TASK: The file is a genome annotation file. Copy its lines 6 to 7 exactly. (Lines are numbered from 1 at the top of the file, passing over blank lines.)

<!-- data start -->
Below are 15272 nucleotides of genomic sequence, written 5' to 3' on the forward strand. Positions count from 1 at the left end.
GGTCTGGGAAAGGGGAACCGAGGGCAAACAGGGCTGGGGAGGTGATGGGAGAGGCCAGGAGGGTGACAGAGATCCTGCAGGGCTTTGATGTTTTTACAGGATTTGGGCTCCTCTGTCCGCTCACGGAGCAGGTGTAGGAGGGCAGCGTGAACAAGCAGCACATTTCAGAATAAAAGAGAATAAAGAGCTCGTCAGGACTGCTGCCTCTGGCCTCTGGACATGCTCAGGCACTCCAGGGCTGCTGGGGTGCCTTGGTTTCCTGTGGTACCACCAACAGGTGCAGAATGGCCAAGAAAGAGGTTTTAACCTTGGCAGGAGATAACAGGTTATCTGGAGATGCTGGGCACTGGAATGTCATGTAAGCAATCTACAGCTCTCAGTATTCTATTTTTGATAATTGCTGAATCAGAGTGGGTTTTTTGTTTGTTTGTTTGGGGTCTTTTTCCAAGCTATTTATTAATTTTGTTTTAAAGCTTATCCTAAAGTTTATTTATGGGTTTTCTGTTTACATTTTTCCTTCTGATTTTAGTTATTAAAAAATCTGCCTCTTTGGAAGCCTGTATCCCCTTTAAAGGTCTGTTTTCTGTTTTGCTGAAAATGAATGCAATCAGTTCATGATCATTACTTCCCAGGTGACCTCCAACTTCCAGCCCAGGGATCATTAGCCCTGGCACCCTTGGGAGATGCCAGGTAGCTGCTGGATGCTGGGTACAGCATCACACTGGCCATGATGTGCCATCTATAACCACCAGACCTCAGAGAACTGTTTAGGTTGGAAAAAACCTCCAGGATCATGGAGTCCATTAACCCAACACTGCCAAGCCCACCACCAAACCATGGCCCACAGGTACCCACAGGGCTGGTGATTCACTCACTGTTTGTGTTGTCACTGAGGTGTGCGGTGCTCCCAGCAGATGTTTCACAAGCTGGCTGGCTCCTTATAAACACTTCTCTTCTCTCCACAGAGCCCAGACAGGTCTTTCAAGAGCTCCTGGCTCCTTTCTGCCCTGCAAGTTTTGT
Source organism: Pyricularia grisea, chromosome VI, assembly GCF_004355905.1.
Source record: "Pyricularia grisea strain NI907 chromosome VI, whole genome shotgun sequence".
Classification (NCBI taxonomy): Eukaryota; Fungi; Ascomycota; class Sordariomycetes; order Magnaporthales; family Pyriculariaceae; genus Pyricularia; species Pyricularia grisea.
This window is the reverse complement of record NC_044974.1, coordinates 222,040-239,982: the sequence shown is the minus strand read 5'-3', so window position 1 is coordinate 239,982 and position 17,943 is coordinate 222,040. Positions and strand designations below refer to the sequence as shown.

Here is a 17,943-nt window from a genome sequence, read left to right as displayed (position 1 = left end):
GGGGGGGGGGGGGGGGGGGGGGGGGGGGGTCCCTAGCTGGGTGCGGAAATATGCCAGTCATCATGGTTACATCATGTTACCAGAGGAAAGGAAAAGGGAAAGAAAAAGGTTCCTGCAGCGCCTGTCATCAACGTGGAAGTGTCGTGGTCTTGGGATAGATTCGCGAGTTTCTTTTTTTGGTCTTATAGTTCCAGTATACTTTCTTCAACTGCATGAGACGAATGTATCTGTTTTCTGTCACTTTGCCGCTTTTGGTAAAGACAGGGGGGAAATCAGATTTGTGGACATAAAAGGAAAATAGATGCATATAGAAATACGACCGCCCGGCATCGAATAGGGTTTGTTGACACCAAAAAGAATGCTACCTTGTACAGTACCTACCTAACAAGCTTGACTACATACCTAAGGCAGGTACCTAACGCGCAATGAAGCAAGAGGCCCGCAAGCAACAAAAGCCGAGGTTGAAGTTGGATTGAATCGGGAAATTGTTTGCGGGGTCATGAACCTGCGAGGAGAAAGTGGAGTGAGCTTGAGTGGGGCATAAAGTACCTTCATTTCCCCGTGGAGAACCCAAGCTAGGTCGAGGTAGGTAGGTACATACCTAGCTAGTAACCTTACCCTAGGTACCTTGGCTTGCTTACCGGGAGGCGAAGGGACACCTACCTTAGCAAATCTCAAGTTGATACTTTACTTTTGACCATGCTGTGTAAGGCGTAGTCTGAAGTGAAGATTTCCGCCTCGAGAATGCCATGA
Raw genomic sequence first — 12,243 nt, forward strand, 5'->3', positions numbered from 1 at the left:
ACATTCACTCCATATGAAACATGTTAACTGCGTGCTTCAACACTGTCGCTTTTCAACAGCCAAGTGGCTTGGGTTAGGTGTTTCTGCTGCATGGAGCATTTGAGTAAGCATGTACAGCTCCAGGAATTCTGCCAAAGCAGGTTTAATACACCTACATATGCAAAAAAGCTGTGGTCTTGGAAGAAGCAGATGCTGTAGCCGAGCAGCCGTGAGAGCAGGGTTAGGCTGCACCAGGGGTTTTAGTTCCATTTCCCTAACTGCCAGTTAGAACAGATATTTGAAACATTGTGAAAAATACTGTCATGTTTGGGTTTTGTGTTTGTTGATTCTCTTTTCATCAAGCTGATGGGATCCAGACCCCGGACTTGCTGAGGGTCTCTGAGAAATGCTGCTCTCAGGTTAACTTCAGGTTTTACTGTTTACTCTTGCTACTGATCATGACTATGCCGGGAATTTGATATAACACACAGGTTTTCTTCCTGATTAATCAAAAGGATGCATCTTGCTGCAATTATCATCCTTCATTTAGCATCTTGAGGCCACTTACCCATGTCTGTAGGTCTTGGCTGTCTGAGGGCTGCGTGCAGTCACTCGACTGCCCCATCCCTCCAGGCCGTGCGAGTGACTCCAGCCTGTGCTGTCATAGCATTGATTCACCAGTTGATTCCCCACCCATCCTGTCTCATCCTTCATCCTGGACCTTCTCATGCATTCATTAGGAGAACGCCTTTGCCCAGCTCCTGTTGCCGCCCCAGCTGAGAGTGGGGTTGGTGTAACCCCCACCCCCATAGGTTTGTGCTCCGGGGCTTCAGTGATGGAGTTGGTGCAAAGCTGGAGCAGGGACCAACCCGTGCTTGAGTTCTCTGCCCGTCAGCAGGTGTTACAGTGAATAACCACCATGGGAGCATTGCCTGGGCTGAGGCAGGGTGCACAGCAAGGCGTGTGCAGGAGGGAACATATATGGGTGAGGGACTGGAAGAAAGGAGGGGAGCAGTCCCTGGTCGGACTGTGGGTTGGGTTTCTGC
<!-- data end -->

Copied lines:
This window is the reverse complement of record NC_044974.1, coordinates 222,040-239,982: the sequence shown is the minus strand read 5'-3', so window position 1 is coordinate 239,982 and position 17,943 is coordinate 222,040. Positions and strand designations below refer to the sequence as shown.

Here is a 17,943-nt window from a genome sequence, read left to right as displayed (position 1 = left end):